Well before the March 10, 2010, release of the national Common Core (CC) standards for K-12 math and English, the Obama administration was pressuring states to commit to them if they wanted to compete for a share of $4.35 billion in Race to the Top funds set aside from the federal stimulus.
All the while, the Washington-based CC collaborators - the National Governors Association’s Best Practices Center, the Council of Chief State School Officers, and Achieve Inc. (a remnant of the failed national standards push of the 1990s) - were issuing regular assurances these curriculum standards would be totally “voluntary” and state-led.
Now, amid mounting evidence of the Common Core’s serious legal, fiscal and qualitative flaws, some brave leaders in several of the 45 states that committed to the national standards are trying to de-commit. It may be difficult to unscramble the egg, but if the CC were truly voluntary, wouldn’t you think a state could at least debate withdrawal without incurring the wrath of Obama Education Secretary Arne Duncan?
In response to a legislative proposal in South Carolina to halt CC implementation, Mr. Duncan issued a recent press release deriding the idea that CC standards are “nationally imposed,” calling it “a conspiracy theory in search of a conspiracy.” He took a swipe at the Palmetto State’s lowering to mid-range its previously toughest-in-the-nation English and math standards, while giving no credit for the state’s winning Fordham Foundation plaudits for having the finest history standards of all 50 states.
It is unclear who, if anyone, has labeled the Common Core a conspiracy, but federal pressure to implement it is plainer than ever after Mr. Duncan’s blast. President Obama’s announced “blueprint” for reauthorizing No Child Left Behind (NCLB) would effectively require all states to embrace his monolithic model of “college- and career-ready” standards. Moreover, as part of its general effort to seize lawmaking authority from Congress, the administration is conditioning NCLB enforcement waivers on states’ fully embracing the Common Core.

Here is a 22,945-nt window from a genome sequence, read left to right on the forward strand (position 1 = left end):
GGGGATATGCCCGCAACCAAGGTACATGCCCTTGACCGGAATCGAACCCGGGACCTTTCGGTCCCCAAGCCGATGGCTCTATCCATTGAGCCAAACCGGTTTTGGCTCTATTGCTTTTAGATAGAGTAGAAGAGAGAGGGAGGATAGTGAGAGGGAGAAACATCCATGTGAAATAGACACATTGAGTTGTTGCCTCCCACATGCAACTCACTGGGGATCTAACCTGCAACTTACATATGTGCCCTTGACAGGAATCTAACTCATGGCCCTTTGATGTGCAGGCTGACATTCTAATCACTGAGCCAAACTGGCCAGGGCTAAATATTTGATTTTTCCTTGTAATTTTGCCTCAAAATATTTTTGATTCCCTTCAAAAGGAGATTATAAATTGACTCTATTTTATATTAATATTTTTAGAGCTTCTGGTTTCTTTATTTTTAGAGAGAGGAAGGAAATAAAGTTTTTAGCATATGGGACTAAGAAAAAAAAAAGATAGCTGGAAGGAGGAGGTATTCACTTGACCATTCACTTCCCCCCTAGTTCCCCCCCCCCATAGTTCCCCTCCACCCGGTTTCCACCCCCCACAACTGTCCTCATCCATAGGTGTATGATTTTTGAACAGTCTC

The bid supported by Gov. Nikki Haley to restore local control of schools in South Carolina may have made Mr. Duncan surlier than a jilted Chicago mob boss because it comes amid a slew of evidence the Common Core is shaping up as the costliest, least-productive boondoggle since the LBJ-era Elementary and Secondary Education Act, passed in 1965.
The Brookings Institution’s respected education scholar, Tom Loveless, recently presented research demolishing the contention that national standards will raise achievement appreciably. Brookings is no tool of a vast right-wing conspiracy, nor is The Washington Post, whose veteran education columnist, Jay Mathews, concurred with Mr. Loveless in a Feb. 22 piece and congratulated Virginia for snubbing the CC and preserving its own standards.
Also on Feb. 22, the Boston-based Pioneer Institute published a study showing taxpayers in the states already adopting the Common Core would have to shell out at least $16 billion over the next seven years to reorganize their schools to conform to the national model. That is a hefty price to pay for scant prospective return and the loss of freedom to innovate at the state and local level.
Finally, is it all even legal? On Feb. 9, the Pioneer Institute released a white paper by a former general counsel and deputy general counsel of the U.S. Department of Education pointing out that since 1965, Congress has written into three laws strict prohibitions against federal officials directing, supervising or controlling the curriculum of any school or school system.
Bob Eitel and Kent Talbert concluded that if the Common Core and the linked national tests, which the feds are bankrolling to the tune of $330 million, take full effect, states are likely to become “little more than administrative agents for a nationalized K-12 program of instruction. … The Department [of Education] has simply paid others to do that which it is forbidden to do.”
In the Feb. 24 edition of The Chronicle of Higher Education (again, no right-wing organ), Peter Wood concluded nationalization “will dim the bright spots and subdue the sense of local control that is vital to reform,” noting Massachusetts “has conspicuously lowered its standards in order to qualify for the federal bribe.”
Even if Mr. Duncan and the fans of Obama-Ed squelch the uprising in South Carolina, the fallout could spark further revolts across the nation. Maybe there is yet hope for keeping control of education closest to the people affected: the nation’s families.
Robert Holland is senior fellow for education policy with the Heartland Institute.